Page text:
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Wolfe: The Beatles and iTunes

By June 13th, 2022No Comments
Oklahoma litigation attorney Thomas G. Wolfe

Tom Wolfe is a trial attorney and commercial litigator whose practice is focused on complex business cases including product liability, oil and gas, mass tort and class action defense. Tom is also the president and managing partner at Phillips Murrah.

By Tom Wolfe, Published Feb. 16, 2012 in The Journal Record monthly legal column, Gavel to Gavel.

Gavel to Gavel: For a song

It wasn’t just A Day In The Life when, in 2010, the Beatles came to iTunes. I didn’t think it would happen In My Life or even When I’m Sixty Four. To Help you understand why, we must Get Back to the beginning.

In the late 1960s, the Beatles formed Apple Corps Ltd. and trademarked the name and logo – a green apple. Coincidentally, in the early 1970s, Steve Jobs worked in an apple orchard; on the side, he formed a company that he later named Apple Computer. Jobs also chose an apple for the logo, minus a bite.

In 1978, Apple Corps sued Apple Computer for trademark infringement. The lawsuit was ultimately settled, with Apple Computer agreeing to stay out of the music business and Apple Corps agreeing to stay out of the computer business.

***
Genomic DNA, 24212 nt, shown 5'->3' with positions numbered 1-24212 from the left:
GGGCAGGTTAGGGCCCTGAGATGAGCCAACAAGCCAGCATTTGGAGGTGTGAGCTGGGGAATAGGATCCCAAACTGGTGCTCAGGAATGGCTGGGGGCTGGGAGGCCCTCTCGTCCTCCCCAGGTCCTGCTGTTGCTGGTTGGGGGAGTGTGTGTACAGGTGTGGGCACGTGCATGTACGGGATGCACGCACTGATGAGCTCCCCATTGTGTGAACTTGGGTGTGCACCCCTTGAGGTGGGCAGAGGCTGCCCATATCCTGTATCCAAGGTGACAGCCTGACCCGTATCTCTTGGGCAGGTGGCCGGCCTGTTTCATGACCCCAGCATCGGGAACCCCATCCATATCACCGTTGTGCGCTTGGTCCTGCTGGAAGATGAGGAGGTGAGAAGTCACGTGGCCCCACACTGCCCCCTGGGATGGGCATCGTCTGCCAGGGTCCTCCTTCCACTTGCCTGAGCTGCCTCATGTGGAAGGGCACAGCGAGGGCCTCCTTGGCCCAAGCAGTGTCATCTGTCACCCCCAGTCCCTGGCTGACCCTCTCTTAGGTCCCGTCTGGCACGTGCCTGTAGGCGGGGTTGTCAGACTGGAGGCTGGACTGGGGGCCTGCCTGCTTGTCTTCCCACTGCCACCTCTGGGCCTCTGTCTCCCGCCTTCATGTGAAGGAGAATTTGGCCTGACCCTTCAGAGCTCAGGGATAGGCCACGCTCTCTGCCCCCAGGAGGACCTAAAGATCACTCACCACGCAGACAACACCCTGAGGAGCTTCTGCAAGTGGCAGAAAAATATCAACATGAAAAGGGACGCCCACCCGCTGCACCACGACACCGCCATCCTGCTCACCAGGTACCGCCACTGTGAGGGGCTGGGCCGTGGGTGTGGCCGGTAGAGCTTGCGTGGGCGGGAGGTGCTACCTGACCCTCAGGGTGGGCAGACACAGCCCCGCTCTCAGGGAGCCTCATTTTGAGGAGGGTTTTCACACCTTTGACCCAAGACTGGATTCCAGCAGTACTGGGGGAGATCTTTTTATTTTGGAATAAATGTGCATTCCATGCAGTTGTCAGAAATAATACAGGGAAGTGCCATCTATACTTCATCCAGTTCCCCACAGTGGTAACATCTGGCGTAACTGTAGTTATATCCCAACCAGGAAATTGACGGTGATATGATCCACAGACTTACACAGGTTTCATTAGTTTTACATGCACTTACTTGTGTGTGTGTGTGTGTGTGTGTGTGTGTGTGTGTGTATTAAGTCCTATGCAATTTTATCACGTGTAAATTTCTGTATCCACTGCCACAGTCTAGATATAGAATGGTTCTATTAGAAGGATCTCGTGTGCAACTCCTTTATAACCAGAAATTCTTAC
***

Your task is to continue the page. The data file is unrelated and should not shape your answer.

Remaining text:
That should have been Something that made everyone Glad All Over. But, a few years later, The Long and Winding Road led to another lawsuit. In 1989 Apple Computer introduced music software to its personal computers. The companies said We Can Work It Out, and reached a new trademark deal in 1991 that required Apple Computer to hand over big Money – $26.5 million – to Apple Corps. I suspect this prompted a visit from the Taxman.

The days of Misery seemed behind them, but All Things Must Pass. Apple Computer tried to Act Naturally when iTunes – sporting the Apple Computer logo – hit stores in 2003. But Apple Corps said, I’ll Get You, and filed a new lawsuit. With neither side willing to risk being The Fool On The Hill, another settlement was reached in 2007, after A Hard Day’s Night. Trademark rights to “Apple” went to Apple Computer, and Apple Corps received a license to use the name for its recording label. Apple Computer – now Apple Inc. – got a Ticket To Ride in the music business.

Many hoped the Beatles’ music would go – Helter Skelter – straight to iTunes. Fans wanted it done Yesterday, but three years passed before the Beatles said Let It Be available on iTunes. It took a while for the Apples to Come Together, but the Beatles can now be heard Here, There and Everywhere, Across the Universe, Any Time At All. Revolution? No. But it is Rock and Roll Music.

The End.